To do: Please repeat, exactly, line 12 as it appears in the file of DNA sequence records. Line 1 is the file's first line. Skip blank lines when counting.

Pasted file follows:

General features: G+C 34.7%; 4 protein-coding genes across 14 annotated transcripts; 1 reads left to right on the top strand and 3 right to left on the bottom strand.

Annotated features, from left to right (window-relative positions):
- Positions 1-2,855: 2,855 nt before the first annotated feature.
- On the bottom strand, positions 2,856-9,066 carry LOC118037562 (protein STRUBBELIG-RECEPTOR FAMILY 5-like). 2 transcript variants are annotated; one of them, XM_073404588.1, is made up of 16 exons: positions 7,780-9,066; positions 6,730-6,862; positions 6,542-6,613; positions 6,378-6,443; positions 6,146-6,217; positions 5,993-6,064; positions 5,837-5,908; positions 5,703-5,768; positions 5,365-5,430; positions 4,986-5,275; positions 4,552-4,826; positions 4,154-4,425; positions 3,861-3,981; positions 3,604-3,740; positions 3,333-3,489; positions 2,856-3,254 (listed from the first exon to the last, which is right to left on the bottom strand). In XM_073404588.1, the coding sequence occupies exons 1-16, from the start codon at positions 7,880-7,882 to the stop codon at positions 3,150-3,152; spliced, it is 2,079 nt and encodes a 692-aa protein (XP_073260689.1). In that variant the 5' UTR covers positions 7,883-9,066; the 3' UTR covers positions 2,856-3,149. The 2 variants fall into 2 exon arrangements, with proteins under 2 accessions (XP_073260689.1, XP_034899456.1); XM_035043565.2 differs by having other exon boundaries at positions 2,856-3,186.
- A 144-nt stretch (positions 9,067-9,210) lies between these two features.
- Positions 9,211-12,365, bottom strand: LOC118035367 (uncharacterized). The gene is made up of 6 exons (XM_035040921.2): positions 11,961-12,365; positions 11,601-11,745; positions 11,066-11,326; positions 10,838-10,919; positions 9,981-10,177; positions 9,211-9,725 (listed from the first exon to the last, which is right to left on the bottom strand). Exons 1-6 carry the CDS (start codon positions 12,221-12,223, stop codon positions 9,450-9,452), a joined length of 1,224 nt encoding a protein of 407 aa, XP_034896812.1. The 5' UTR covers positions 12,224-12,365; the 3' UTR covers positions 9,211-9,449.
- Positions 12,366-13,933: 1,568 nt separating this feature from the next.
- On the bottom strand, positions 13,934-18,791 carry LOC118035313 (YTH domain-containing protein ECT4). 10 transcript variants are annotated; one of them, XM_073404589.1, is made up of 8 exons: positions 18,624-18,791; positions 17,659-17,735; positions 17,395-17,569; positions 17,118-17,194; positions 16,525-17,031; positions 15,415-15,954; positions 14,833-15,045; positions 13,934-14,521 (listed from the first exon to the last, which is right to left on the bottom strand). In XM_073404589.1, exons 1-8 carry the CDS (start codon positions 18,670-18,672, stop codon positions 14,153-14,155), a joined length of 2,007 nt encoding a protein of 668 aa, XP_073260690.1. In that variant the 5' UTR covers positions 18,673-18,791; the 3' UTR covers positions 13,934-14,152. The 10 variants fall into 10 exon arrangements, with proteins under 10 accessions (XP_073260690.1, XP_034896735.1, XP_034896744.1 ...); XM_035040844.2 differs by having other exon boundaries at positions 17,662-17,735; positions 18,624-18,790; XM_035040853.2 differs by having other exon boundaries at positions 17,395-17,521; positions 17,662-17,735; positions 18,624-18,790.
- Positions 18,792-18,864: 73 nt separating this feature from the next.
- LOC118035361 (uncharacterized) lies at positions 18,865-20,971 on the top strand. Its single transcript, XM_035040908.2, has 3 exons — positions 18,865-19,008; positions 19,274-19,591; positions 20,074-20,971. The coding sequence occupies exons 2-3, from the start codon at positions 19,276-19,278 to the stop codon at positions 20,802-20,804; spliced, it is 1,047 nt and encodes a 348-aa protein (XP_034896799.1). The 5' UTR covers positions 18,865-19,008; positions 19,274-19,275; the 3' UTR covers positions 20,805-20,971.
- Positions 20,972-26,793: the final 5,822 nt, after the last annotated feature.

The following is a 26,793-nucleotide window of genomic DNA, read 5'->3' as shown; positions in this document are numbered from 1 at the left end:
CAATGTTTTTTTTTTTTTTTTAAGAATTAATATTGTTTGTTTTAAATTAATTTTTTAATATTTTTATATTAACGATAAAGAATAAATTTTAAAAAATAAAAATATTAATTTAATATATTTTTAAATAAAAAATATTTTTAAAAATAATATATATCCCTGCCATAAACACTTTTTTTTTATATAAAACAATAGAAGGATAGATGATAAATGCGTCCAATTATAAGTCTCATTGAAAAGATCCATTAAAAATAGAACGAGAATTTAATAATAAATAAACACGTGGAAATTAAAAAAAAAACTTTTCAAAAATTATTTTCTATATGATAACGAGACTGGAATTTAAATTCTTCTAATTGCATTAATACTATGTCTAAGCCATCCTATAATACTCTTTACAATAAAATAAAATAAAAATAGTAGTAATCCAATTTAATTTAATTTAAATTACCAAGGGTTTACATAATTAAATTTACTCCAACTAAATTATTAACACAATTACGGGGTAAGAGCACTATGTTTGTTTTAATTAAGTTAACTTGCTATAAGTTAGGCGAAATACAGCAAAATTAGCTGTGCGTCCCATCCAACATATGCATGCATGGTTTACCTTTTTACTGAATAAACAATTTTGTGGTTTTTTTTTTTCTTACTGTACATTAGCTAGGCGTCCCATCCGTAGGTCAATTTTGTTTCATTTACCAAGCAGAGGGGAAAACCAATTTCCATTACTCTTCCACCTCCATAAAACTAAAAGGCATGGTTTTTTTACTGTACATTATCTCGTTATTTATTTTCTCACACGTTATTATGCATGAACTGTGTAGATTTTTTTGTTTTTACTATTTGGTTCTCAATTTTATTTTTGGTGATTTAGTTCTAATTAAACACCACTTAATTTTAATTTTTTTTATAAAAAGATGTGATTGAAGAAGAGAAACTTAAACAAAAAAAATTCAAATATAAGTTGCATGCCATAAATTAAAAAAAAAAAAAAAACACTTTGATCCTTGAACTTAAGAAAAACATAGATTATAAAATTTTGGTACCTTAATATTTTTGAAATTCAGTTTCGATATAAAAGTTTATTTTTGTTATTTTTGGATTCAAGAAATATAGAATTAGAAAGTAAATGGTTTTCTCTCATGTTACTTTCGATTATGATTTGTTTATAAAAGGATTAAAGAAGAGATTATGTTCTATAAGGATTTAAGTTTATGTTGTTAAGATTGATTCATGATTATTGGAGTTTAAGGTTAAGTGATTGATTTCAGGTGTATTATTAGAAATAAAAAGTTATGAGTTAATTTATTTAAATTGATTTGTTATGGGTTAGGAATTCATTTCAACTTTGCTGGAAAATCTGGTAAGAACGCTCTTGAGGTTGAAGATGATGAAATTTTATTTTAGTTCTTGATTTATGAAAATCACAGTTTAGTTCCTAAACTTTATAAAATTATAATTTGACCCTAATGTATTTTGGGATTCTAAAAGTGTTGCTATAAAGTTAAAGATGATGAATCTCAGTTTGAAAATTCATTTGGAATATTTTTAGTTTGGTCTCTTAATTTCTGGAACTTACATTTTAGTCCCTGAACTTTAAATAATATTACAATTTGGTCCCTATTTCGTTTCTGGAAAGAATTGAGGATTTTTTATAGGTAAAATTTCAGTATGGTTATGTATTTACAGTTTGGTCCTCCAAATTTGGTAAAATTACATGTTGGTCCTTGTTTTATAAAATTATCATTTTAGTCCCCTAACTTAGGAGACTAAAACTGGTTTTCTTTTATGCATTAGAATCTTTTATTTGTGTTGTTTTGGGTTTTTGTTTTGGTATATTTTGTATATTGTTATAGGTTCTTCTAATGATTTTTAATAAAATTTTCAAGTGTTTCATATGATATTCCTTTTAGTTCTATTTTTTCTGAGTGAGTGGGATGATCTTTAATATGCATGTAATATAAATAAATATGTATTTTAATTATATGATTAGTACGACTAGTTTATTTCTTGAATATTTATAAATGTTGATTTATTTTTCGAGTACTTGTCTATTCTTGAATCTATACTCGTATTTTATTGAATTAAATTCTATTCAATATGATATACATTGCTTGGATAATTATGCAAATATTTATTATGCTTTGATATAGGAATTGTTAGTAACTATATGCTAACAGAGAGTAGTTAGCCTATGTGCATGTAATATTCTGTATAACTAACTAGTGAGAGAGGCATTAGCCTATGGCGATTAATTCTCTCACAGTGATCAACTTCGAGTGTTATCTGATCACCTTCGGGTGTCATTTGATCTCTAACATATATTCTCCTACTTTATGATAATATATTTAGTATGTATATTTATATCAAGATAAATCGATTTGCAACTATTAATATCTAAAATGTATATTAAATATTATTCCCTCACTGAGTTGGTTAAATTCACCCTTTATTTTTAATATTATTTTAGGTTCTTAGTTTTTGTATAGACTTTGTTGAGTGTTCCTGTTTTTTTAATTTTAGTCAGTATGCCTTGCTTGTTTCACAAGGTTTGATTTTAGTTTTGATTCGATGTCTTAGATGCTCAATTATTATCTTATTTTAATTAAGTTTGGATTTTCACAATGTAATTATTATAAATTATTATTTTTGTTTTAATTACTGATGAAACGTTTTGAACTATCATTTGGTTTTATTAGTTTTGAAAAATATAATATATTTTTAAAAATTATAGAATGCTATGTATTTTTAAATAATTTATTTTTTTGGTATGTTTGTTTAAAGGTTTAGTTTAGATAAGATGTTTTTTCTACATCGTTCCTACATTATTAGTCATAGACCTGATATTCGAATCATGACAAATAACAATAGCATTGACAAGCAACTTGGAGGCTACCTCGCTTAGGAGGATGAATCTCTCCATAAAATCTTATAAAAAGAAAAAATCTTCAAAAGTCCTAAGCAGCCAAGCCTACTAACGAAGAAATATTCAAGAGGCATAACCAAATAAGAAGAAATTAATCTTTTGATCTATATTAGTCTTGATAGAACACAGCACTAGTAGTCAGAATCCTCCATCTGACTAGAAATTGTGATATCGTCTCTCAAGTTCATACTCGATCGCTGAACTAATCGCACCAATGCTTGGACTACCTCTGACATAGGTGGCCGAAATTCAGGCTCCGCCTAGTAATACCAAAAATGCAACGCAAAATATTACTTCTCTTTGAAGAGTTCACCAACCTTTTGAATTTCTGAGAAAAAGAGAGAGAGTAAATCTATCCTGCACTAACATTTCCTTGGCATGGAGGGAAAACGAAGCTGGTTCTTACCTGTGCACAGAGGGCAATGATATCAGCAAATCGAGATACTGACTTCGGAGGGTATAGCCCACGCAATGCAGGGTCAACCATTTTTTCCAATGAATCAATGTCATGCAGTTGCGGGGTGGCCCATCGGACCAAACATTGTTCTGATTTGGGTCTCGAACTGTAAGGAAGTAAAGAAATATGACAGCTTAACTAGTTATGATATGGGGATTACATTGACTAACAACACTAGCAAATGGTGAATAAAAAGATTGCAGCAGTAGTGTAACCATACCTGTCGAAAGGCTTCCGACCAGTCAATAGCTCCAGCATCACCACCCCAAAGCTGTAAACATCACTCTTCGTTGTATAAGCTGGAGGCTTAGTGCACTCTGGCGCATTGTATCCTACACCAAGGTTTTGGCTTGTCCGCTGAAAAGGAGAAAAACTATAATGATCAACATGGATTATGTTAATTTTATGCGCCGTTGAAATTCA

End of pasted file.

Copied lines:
The following is a 26,793-nucleotide window of genomic DNA, read 5'->3' as shown; positions in this document are numbered from 1 at the left end: